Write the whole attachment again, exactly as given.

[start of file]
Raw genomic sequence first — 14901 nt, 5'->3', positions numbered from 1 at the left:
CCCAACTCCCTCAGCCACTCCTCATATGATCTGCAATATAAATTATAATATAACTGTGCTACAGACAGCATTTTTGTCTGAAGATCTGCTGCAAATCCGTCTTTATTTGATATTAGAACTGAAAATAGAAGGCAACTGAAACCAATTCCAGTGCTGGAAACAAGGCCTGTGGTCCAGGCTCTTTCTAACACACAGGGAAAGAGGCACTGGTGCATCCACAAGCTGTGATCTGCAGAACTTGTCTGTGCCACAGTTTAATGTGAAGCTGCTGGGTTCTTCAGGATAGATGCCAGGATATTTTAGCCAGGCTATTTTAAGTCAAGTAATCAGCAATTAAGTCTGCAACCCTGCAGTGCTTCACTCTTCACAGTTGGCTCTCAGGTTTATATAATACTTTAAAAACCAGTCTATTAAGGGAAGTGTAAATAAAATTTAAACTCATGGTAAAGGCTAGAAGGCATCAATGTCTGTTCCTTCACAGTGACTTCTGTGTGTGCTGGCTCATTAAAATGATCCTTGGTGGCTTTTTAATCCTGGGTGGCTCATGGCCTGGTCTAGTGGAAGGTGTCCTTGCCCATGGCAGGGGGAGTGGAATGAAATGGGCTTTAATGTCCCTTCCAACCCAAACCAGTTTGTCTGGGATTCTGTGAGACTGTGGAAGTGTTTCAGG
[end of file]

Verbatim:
Raw genomic sequence first — 14901 nt, 5'->3', positions numbered from 1 at the left:
CCCAACTCCCTCAGCCACTCCTCATATGATCTGCAATATAAATTATAATATAACTGTGCTACAGACAGCATTTTTGTCTGAAGATCTGCTGCAAATCCGTCTTTATTTGATATTAGAACTGAAAATAGAAGGCAACTGAAACCAATTCCAGTGCTGGAAACAAGGCCTGTGGTCCAGGCTCTTTCTAACACACAGGGAAAGAGGCACTGGTGCATCCACAAGCTGTGATCTGCAGAACTTGTCTGTGCCACAGTTTAATGTGAAGCTGCTGGGTTCTTCAGGATAGATGCCAGGATATTTTAGCCAGGCTATTTTAAGTCAAGTAATCAGCAATTAAGTCTGCAACCCTGCAGTGCTTCACTCTTCACAGTTGGCTCTCAGGTTTATATAATACTTTAAAAACCAGTCTATTAAGGGAAGTGTAAATAAAATTTAAACTCATGGTAAAGGCTAGAAGGCATCAATGTCTGTTCCTTCACAGTGACTTCTGTGTGTGCTGGCTCATTAAAATGATCCTTGGTGGCTTTTTAATCCTGGGTGGCTCATGGCCTGGTCTAGTGGAAGGTGTCCTTGCCCATGGCAGGGGGAGTGGAATGAAATGGGCTTTAATGTCCCTTCCAACCCAAACCAGTTTGTCTGGGATTCTGTGAGACTGTGGAAGTGTTTCAGG